Canadian Pacific took its bid to acquire Norfolk Southern to the court of public opinion on Wednesday by releasing the letter that CP CEO E. Hunter Harrison sent to NS chief James Squires proposing that the two companies merge.
Also, NS confirmed that it had received what it termed “an unsolicited, low-premium, non-binding, highly conditional indication of interest from Canadian Pacific.”
NS said CP offered to buy NS stock for $46.72 per share in cash and a fixed exchange ratio of 0.348 Canadian Pacific share per Norfolk Southern share. NS said that represented a premium of less than 10 percent.
Railway Age reported on Wednesday afternoon that CP shares stood at $138.58 at the close of Nov. 17 trading on Wall Street, well below its 52-week high of $209.98, and modestly above its 52-week low of $129.83.
NS shares closed at $86.97, compared to a 52-week high of $117.64 and a 52-week low of $72.10.
At the Nov. 17 stock closing prices, 0.348 per CP share times $138.58 would equal $48.23 per share.
Add to that CP’s offer of $46.72 in cash per NS share and the result is $94.95 per share or a 9.2 percent premium over the NS $86.97 closing price.
In releasing the letter that Harrison sent to Squires, CP said it wanted “to clarify the details of a proposal that would result in the creation of a pro-competitive, pro-customer, coast-to-coast transportation solution.”
Further, CP said in a statement that it was seeking to “correct any misconceptions about the sizable premium offered to NS shareholders.”
The letter to Squires was dated Nov. 9. Of late, NS stock has been on an upswing due to market speculation about the possible merger with CP.
CP also acknowledged that Harrison and Squires met last Friday as had been reported by the Wall Street Journal.
Aside from the details about how CP proposed to buy NS stock, Harrison laid out a list of benefits that a CP-NS combination would achieve:
- Creates [a] transcontinental rail network connecting the major industrial production and population centers across North America, [with] global reach through premier ports located across the U.S. Gulf, Atlantic and Pacific North American coasts; integrated operations across at least 4 major rail gateways [and] enhanced service offering to shippers. [It] combines two premier railroads with exceptional safety records.
- More than US$1.8 billion in annual operating synergies achieved over the next several years.
- Substantial tax savings in addition to operating synergies.
- Up to 45 percent pro forma EPS accretion with run-rate synergies.
- Strong balance sheet, targeting mid BBB rating with approximately 4 times debt/EBITDA, and significant operating cash flow to deleverage to target leverage of 2.5 times within 2.5 years.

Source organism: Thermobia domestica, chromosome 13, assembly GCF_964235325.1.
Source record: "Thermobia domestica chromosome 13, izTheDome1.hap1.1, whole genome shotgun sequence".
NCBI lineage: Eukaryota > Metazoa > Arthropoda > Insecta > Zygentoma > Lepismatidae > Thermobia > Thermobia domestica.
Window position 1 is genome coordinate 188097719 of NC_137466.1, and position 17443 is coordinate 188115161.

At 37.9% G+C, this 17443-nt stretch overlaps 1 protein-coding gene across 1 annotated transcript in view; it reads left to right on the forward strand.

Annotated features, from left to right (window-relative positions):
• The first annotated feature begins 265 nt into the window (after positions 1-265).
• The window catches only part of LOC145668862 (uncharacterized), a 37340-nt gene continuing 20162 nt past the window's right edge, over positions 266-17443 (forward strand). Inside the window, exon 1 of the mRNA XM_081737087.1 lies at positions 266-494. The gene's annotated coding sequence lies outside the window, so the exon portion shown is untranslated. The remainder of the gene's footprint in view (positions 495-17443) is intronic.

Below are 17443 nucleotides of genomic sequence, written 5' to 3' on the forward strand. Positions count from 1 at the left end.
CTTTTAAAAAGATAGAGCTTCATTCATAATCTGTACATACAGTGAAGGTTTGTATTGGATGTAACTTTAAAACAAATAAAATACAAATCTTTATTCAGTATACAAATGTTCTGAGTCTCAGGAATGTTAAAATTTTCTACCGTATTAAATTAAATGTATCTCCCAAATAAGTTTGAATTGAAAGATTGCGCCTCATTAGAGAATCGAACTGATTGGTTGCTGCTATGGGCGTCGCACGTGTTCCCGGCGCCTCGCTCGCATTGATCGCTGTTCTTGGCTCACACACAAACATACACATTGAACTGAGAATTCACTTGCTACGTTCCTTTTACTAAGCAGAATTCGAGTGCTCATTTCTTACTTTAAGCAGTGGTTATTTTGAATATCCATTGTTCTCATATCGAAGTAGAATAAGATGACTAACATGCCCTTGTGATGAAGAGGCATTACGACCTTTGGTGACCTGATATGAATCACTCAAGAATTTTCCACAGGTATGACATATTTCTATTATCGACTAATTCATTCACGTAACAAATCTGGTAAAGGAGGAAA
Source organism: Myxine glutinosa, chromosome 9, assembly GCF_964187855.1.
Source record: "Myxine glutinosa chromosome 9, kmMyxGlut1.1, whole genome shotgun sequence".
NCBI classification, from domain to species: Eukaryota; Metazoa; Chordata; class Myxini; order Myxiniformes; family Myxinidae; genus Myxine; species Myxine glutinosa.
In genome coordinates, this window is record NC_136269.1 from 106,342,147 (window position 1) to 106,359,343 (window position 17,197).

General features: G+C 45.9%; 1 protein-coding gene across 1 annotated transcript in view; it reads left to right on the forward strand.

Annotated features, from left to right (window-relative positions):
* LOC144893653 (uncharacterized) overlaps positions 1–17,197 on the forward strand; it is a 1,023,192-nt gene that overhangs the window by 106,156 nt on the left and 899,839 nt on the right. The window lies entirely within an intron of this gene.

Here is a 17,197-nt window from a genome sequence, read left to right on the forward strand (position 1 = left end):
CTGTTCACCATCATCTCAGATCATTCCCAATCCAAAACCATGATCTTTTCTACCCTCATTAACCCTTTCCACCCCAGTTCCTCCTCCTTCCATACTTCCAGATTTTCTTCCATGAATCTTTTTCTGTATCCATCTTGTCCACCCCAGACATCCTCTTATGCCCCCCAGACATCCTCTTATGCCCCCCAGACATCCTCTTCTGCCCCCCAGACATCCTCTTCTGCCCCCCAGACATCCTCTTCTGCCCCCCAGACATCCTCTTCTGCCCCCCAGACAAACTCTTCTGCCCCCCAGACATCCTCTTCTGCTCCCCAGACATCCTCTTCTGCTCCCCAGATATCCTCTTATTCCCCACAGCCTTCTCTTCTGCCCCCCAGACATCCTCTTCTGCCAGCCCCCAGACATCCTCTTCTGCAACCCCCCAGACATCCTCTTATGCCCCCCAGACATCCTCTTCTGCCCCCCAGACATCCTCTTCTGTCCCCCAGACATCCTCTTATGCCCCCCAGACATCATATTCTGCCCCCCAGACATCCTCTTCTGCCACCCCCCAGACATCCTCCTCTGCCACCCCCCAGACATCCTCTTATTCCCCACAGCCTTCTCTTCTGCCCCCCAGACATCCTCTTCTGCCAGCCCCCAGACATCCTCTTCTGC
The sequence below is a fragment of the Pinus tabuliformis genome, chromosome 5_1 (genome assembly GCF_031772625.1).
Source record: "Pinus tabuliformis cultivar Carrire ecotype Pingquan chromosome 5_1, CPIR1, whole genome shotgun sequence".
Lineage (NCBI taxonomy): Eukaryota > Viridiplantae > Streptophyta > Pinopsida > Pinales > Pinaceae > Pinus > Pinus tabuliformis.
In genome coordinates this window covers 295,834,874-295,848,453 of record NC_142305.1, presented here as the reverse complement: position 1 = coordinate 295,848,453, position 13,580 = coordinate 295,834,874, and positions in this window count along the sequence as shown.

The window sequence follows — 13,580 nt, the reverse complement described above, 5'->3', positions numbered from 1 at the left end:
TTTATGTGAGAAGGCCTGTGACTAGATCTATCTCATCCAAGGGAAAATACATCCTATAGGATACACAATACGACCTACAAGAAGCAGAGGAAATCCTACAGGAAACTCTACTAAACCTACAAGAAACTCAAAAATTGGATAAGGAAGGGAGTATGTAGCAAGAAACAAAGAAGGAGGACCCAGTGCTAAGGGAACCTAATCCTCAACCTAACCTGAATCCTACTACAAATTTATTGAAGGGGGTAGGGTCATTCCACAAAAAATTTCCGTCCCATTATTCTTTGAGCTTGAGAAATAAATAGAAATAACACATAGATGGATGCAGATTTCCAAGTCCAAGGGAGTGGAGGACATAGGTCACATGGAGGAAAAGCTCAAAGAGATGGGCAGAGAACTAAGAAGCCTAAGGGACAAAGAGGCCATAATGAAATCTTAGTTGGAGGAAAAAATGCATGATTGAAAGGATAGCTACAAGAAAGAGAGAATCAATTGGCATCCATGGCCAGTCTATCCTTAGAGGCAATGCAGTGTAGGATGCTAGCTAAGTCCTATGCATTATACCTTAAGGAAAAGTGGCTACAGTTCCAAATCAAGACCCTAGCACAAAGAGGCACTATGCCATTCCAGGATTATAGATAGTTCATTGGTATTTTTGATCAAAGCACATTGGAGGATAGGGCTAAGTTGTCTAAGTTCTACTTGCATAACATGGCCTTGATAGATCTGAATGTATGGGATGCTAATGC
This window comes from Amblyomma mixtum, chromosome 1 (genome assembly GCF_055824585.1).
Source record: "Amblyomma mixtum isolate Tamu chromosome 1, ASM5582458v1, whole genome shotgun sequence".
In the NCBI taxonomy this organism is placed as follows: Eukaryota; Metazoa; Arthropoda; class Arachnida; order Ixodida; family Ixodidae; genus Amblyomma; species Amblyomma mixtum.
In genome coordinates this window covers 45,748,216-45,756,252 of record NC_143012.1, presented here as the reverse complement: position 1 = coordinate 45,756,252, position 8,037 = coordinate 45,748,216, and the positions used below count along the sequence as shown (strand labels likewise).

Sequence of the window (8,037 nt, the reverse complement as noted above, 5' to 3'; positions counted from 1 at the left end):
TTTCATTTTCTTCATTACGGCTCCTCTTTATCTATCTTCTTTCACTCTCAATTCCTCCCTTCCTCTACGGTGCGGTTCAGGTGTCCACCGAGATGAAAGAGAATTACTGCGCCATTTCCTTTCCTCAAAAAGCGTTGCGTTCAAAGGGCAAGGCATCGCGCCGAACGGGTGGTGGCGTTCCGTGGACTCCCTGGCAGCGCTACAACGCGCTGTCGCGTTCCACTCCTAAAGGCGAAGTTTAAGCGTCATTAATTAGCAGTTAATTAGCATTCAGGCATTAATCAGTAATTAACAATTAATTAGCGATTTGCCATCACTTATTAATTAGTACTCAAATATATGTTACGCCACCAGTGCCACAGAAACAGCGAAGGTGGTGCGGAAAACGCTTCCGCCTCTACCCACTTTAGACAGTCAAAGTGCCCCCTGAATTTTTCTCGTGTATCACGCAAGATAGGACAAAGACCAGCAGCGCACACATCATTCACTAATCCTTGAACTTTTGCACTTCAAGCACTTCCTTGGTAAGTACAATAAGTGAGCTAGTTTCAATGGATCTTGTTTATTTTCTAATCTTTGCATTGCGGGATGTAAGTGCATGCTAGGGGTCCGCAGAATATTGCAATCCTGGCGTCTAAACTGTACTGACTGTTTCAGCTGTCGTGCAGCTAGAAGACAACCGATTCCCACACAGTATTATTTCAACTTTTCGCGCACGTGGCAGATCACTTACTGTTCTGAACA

- Collaborative Surface Transportation Board regulatory process
- Financing commitment of US$14.2 billion from J.P. Morgan Securities LLC.
In the letter, Harrison wrote, “Moreover, as our combined network creates more comprehensive end-to-end shipment solutions for our customers while reducing congestion in key corridors such as Chicago, network capacity will expand, allowing us to improve service and lower costs—which is both pro-shipper and pro-competition. A combined network will also lead to faster growth for the new entity versus what either of us would be able to achieve on our own and, importantly, would create a larger, more diversified book of business less dependent on volatile commodities such as crude oil or thermal coal.”
Harrison said the United States and Canada would benefit from “having an end-to-end shipment solution that improves safety, reduces highway congestion, improves service, lowers cost and increases overall freight capacity (which is vital to support expanded economic growth) behind an environmentally friendly form of transportation funded exclusively with private versus public expenditures.”
The letter said the offer for NS stock had received unanimous approval from the CP board of directors and listed the law firms and financial advising companies that CP had retained to review the merger and guide it through the regulatory review process.
A financial analyst told Railway Age that the letter is likely the first step in a long process by which CP intends to go directly to NS shareholders to win support for the merger.
“However, the current premium may not be attractive enough for NS management and shareholders,” said Cowen and Company Managing Director and Railway Age Wall Street Contributing Editor Jason Seidl.
“The fact that CP decided to make a public appeal to NS management likely means that private talks were not very fruitful and CP now hopes that various stakeholders could help sway NS’s leadership,” Seidle said. “If these efforts fail, we would not be shocked if CP decided to go directly to NS shareholders, who, we believe, may be willing to listen given current macroeconomic conditions.”